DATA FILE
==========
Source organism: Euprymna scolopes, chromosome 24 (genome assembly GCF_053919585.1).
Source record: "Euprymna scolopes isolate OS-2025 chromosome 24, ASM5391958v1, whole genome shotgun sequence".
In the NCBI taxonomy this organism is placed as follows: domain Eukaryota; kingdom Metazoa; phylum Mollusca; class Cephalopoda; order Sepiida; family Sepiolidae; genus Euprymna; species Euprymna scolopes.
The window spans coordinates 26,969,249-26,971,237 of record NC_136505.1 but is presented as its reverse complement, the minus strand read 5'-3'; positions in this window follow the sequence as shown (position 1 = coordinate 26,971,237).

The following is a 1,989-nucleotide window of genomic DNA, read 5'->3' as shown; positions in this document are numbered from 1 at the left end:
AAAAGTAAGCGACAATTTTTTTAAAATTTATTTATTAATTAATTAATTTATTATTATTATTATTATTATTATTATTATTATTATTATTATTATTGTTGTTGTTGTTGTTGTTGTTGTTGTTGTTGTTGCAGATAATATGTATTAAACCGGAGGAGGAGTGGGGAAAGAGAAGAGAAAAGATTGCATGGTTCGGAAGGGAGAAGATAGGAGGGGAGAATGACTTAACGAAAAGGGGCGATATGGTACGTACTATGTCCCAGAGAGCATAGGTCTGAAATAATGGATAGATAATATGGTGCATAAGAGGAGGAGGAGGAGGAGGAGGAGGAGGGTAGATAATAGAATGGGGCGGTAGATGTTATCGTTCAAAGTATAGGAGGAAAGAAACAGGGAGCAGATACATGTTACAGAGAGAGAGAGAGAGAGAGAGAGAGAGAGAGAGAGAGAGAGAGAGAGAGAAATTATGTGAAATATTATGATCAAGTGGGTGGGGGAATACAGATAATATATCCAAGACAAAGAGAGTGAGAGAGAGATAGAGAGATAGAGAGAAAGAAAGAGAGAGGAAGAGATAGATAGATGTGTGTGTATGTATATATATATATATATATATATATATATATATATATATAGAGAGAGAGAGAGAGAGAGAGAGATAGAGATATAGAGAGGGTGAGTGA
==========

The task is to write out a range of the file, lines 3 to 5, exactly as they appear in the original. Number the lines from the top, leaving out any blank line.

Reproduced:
In the NCBI taxonomy this organism is placed as follows: domain Eukaryota; kingdom Metazoa; phylum Mollusca; class Cephalopoda; order Sepiida; family Sepiolidae; genus Euprymna; species Euprymna scolopes.
The window spans coordinates 26,969,249-26,971,237 of record NC_136505.1 but is presented as its reverse complement, the minus strand read 5'-3'; positions in this window follow the sequence as shown (position 1 = coordinate 26,971,237).

The following is a 1,989-nucleotide window of genomic DNA, read 5'->3' as shown; positions in this document are numbered from 1 at the left end: